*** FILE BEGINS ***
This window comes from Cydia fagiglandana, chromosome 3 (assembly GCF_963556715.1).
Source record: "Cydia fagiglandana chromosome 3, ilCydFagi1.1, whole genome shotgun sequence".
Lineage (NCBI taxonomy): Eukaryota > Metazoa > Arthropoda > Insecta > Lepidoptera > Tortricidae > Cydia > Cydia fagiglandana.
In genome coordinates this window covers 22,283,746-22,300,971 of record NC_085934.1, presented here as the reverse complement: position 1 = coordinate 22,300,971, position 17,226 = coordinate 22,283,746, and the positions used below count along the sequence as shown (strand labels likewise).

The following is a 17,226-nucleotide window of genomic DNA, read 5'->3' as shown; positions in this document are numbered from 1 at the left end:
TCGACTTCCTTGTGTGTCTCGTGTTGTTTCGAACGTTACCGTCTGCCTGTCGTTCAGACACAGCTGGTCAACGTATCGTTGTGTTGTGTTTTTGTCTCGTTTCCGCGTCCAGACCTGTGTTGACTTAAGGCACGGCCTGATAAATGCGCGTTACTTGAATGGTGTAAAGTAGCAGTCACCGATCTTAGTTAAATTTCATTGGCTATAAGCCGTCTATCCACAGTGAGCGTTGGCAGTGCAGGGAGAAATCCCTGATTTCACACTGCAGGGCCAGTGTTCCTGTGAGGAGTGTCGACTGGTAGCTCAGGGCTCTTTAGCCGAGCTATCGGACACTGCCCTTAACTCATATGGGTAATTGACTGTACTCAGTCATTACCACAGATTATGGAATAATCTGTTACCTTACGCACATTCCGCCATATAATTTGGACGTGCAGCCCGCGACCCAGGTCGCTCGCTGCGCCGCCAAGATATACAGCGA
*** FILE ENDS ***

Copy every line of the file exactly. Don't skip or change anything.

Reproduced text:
This window comes from Cydia fagiglandana, chromosome 3 (assembly GCF_963556715.1).
Source record: "Cydia fagiglandana chromosome 3, ilCydFagi1.1, whole genome shotgun sequence".
Lineage (NCBI taxonomy): Eukaryota > Metazoa > Arthropoda > Insecta > Lepidoptera > Tortricidae > Cydia > Cydia fagiglandana.
In genome coordinates this window covers 22,283,746-22,300,971 of record NC_085934.1, presented here as the reverse complement: position 1 = coordinate 22,300,971, position 17,226 = coordinate 22,283,746, and the positions used below count along the sequence as shown (strand labels likewise).

The following is a 17,226-nucleotide window of genomic DNA, read 5'->3' as shown; positions in this document are numbered from 1 at the left end:
TCGACTTCCTTGTGTGTCTCGTGTTGTTTCGAACGTTACCGTCTGCCTGTCGTTCAGACACAGCTGGTCAACGTATCGTTGTGTTGTGTTTTTGTCTCGTTTCCGCGTCCAGACCTGTGTTGACTTAAGGCACGGCCTGATAAATGCGCGTTACTTGAATGGTGTAAAGTAGCAGTCACCGATCTTAGTTAAATTTCATTGGCTATAAGCCGTCTATCCACAGTGAGCGTTGGCAGTGCAGGGAGAAATCCCTGATTTCACACTGCAGGGCCAGTGTTCCTGTGAGGAGTGTCGACTGGTAGCTCAGGGCTCTTTAGCCGAGCTATCGGACACTGCCCTTAACTCATATGGGTAATTGACTGTACTCAGTCATTACCACAGATTATGGAATAATCTGTTACCTTACGCACATTCCGCCATATAATTTGGACGTGCAGCCCGCGACCCAGGTCGCTCGCTGCGCCGCCAAGATATACAGCGA